In the ring: student covers professional wrestling

By Adrianna Jaccoma

Imagine this: You’re walking into the biggest stadium in the country. Surrounding you are thousands of wrestling fans gathered for the biggest wrestling event of the year. You flew across the country to be here, and there are people from all over the world. You’re about to witness the Super Bowl of wrestling.

That’s what junior sports media major Kimmy Sokol experienced when she attended WrestleMania in Dallas, Texas, at the beginning of April.

Sokol first became interested in wrestling when she was 9 years old and recieved a flyer in the mail about a wrestling event happening in her area.

“I fell in love with it. I’ve loved everything from the storylines, the costumes … I don’t think I’ve ever smiled as much from the moment the bell rang to start the opening match, to the moment the bell rang to end the main event,” Sokol said.

Since the first event she went to, Sokol wanted to work somewhere in the wrestling industry.

“When I was in pre-K, they say ‘Oh what do you wanna be when you grow up’… so I said ‘Oh I just wanna be me, I just wanna be Kimmy,’ and it wasn’t because I didn’t understand that you had to have a job to make money and be successful; it was because I wanted to find something that fit me … but when I got into wrestling, I was like ‘Oh here’s the thing, I get to be me by doing this,’” Sokol said.

Sokol works for Warriors of Wrestling, an independent wrestling promoter, where she does public relations. Sokol also critiques the women’s wrestlers’ matches and is asked to watch matches and discusses them with her manager.

“I got into working conventions because I went to them so often. A promoter I had grown close to asked me about possibly working with him in the future, and I jumped at the opportunity. I worked with him for 3 1⁄2 years until I got other opportunities from other vendors. I became popular in the promotion industry from the virtual signings we did during COVID. They were broadcasted on Facebook Live and shown to hundreds of people,” said Sokol. “ More people saw I was a good worker and wanted to work with me. This gave me the opportunity to start traveling and realizing my dream.”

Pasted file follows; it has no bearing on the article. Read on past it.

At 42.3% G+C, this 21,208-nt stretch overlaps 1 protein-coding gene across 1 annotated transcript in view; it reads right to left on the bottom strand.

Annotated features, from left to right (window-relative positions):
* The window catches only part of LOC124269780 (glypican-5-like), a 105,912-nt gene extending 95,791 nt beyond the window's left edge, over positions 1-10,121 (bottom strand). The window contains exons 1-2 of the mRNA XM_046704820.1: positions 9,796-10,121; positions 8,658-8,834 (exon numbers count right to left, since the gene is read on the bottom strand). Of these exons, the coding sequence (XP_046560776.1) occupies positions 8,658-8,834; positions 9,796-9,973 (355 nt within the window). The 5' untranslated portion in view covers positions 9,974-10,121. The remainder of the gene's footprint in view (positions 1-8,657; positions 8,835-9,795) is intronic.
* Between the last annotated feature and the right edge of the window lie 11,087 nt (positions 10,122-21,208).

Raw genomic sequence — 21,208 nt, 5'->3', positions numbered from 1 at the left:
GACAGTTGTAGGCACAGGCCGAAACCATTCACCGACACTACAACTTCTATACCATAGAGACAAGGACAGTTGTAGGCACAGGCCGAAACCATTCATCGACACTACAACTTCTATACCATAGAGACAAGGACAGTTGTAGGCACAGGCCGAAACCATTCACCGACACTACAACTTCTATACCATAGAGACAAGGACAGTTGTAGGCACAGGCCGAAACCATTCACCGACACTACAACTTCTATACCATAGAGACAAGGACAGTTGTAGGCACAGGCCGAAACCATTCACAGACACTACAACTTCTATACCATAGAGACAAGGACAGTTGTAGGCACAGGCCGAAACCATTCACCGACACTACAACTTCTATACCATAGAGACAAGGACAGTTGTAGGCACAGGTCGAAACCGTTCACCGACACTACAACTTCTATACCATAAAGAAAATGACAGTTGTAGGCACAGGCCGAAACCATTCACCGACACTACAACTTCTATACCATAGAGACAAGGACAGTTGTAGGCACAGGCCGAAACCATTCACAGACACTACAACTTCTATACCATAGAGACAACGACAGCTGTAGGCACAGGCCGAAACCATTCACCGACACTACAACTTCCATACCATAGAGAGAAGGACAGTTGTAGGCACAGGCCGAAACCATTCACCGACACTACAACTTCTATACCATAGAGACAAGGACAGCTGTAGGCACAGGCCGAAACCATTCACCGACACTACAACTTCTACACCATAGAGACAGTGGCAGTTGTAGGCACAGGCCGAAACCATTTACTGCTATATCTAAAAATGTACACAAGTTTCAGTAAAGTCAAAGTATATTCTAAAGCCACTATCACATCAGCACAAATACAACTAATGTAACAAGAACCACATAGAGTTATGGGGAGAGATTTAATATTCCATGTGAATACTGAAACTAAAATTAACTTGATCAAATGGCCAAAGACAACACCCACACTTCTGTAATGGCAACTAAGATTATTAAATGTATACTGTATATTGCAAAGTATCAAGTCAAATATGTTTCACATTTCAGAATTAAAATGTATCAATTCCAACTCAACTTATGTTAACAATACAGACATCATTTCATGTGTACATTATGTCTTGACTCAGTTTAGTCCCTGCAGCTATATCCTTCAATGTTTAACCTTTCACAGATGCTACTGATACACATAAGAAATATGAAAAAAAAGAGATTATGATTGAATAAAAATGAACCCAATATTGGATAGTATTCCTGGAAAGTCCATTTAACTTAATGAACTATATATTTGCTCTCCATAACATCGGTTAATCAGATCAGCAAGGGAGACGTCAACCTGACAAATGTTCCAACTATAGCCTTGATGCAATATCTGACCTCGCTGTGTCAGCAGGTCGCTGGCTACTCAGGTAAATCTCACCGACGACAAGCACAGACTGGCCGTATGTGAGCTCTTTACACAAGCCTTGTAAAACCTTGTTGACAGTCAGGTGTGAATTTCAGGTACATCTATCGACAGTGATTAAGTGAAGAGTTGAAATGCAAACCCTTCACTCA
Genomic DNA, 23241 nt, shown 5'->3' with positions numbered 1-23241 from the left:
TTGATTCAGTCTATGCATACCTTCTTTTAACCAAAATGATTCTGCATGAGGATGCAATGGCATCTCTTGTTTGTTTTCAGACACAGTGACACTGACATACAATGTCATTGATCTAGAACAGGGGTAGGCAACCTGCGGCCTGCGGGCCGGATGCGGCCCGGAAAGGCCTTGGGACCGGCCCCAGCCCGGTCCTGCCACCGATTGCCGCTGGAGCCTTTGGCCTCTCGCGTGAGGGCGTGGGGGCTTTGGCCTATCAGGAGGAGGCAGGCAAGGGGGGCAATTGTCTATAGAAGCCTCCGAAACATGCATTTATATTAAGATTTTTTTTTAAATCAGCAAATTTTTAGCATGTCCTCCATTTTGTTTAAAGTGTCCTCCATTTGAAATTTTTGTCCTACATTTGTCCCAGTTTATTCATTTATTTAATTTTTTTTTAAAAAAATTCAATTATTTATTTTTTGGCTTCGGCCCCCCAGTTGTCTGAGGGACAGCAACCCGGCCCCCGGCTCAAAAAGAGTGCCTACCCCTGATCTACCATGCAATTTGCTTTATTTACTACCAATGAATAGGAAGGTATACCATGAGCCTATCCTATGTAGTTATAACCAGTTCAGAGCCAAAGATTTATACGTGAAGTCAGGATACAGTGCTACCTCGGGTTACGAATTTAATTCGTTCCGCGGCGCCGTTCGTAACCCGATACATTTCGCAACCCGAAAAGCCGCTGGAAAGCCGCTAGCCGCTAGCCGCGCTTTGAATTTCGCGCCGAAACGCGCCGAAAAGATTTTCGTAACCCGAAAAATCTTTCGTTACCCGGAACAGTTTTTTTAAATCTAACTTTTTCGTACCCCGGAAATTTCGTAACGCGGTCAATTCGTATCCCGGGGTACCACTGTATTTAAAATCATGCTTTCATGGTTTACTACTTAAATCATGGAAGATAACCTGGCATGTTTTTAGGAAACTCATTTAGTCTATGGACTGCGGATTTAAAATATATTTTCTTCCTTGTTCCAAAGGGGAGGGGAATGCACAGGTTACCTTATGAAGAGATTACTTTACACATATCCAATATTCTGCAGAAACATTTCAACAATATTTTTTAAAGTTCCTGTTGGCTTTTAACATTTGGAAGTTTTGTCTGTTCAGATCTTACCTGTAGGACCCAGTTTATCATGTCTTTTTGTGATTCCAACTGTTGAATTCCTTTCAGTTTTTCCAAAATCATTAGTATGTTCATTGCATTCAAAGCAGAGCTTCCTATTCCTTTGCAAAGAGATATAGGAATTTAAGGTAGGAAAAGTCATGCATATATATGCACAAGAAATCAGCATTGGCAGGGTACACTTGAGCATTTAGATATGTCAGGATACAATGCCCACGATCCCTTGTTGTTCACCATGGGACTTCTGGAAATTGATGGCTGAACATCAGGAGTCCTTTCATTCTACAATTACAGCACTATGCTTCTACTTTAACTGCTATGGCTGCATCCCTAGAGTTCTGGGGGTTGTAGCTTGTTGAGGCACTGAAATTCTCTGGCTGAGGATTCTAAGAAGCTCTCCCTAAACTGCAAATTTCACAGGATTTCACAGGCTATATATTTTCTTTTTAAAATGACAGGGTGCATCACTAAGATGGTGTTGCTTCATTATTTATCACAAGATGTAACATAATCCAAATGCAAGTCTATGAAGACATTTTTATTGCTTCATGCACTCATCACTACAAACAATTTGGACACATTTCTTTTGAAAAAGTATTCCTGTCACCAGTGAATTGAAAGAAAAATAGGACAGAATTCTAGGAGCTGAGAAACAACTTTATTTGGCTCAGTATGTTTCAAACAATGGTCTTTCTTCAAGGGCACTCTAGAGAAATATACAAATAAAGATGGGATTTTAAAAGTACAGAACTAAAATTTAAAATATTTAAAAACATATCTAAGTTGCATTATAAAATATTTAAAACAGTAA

Kevin Nasta, Sokol’s supervisor, described what it’s like to work around Sokol.

“You need a lot of energy to work around and keep up with Kimmy, that’s for sure. I admire that energy and drive [she has] to learn about the industry. Like any student, she will learn with repetition and experience,” Nasta said.

Over the pandemic, Sokol started a podcast called “Kimmy Talks Wrestling.” She also is a regular on podcaster Rob Williams’ show “The Bob Culture Podcast.”

“We had a lot of virtual stuff over Zoom. One of the signings I was at, this guy Rob [Williams], he was watching one of the virtual signings, and [he] knew I had a podcast. He DMed[direct messaged] me on Facebook and was like,‘Hey I’m running a podcast, I would love to have you on as a guest one day,’ and I’ve been a regular on that podcast ever since,” Sokol said.

“It was larger than life. I think wrestling is the greatest form of art because every match tells a story. There’s always a good guy and a bad guy; the good guy always wants to win the crowds over, the crowd always hates the bad guy… It’s the classic story of superheroes,” Sokol said. “Sports is the greatest drama out there because you never know what’s gonna happen, and although it’s scripted, there are shockers that happen every single day.”

Sokol’s editor and friend, Bill Bodkin, spoke about her determination and drive to work in the wrestling field.

“Kimmy has an undeniable charisma that you just can’t help but admire and it’s no surprise why you see some of the biggest names in pro wrestling requesting to work with her,” said Bodkin.

Sokol looks back at the 9-year-old girl that fell in love with the sport and marvels at her personal growth.

“To that 9-year-old kid who’s always dreamed of this job. To that 10-year-old kid that would just look to see how much tickets were to travel to wrestle mania. To that 13-year-old kid that dreamed of working with wrestlers, I am so freaking proud of you, because you did that,” Sokol recently said in an Instagram caption.

“No dream is ever too big. If the Staten Island kid can make it, you can too,” Sokol added.

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